A warm hello to all of my readers!
Firstly, I would like to thank you all for the spike in my following. I appreciate you all so much, and I love seeing that people read and enjoy my content. I hope you have all had a great August so far.
As some of you know, school has been keeping me endlessly busy, especially my latest art final (my theme is “Reflections”) which I will be posting an article on sometime next week. I know I always promise to post articles and they show up a few months later than anticipated but hey, I’m just trying to survive high school. I do promise to try my best this month since it’s women’s month and I’m feeling like such a powerful boss babe because my horoscope told me to.
But, let’s not waste any more time. The idea for this post actually came to me whilst scrutinising the colour names of my acrylic paint. This is a huge step out of my comfort zone because I tend not to dive into such serious topics on HFC, but I felt it necessary to share this with all of you.
A year or so back, I was sitting in an art class with some lovely humans and one of my friends, Hannah, was going on about the way the colour “flesh” is an incorrect colour reference because, and I quote, “Real human flesh is pink.” The colours that are labelled as “flesh” are usually very light apricot/Caucasian skin colours and in fact, look nothing like the intense pink colour of human flesh. I remember laughing at the time and dismissing it, but when I saw my little tub of “flesh” acrylic paint today I was instantly reminded of it.
As a lot of you know, in Afrikaans the word for the “flesh” colour is ‘menskleur’ which means ‘the colour of a human’. It bothers me endlessly that it is not only an incorrect colour reference but that it’s also really racist and suggestive. It very subtly implies that this “flesh” colour is the colour of a normal person, and that anyone with a different skin tone does not fit the description of ‘person’.
I mean no harm when I say these things, and all opinions expressed in this post are my completely my own.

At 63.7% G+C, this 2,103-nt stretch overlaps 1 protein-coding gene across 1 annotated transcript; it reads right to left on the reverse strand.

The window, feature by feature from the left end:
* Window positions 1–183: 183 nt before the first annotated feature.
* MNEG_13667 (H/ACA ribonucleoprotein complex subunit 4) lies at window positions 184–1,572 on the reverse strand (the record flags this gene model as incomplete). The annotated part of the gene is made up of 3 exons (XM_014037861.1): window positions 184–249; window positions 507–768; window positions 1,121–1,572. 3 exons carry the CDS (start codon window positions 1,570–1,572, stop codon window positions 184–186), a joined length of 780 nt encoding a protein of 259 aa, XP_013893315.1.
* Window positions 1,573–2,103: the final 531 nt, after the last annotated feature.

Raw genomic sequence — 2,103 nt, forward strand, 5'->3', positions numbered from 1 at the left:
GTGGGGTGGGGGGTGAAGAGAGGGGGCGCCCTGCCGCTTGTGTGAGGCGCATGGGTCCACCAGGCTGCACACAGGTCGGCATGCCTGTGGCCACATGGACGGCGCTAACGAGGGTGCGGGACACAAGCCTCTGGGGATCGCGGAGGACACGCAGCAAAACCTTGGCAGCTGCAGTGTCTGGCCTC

I realise there are a lot of things far worse in the world and that complaining about paint names is a really silly thing to be doing, but we are surrounded by tiny injustices like this. The small things matter.
We overlook the subtle indoctrination that has been slipped into our everyday lives, hidden in plain sight to alter the way we think without us even realising it.
Has anyone ever considered that the younger generation is growing up thinking that light pink/apricot/Caucasian is considered to be the colour of a person? Has anyone ever considered that this is how we all grew up? We have all coloured, painted, drawn or handled crayons in our lifetime.
How do you think a child feels when his/her skin colour does not match the colour of ‘skin’ in his pencil box? Dehumanised? Unimportant?
Maybe he/she doesn’t feel anything. Or maybe it’s paving the way to a million future problems that we probably will never know about, but that will bother that child for the rest of his/her life. We all know how profound the statements are that children make.
This isn’t even about the children, it’s about all of us. I find myself realising these things more and more as I struggle to break free of the centuries of indoctrination that have affected us all. I find that this is difficult to do in a country like South Africa where the legacy of Apartheid looms over our heads and racism is just that much harder to shake because it’s simply how we were all raised.
I realise as I grow older that maybe my problem is my infallible faith in every ‘impossible’ thing. I suppose it’s the child in me that can’t shake the belief that the world has the potential to be better, to be equal, to be fair.
With that happy thought, I shall leave you. A quick thank you to Hannah for unwittingly inspiring this post (I hope you don’t mind me quoting you).
I wish for you all a happy week and I encourage you to try and break through the bad. We have to fight for the things that matter. Let’s all try to be decent human beings this month, okay?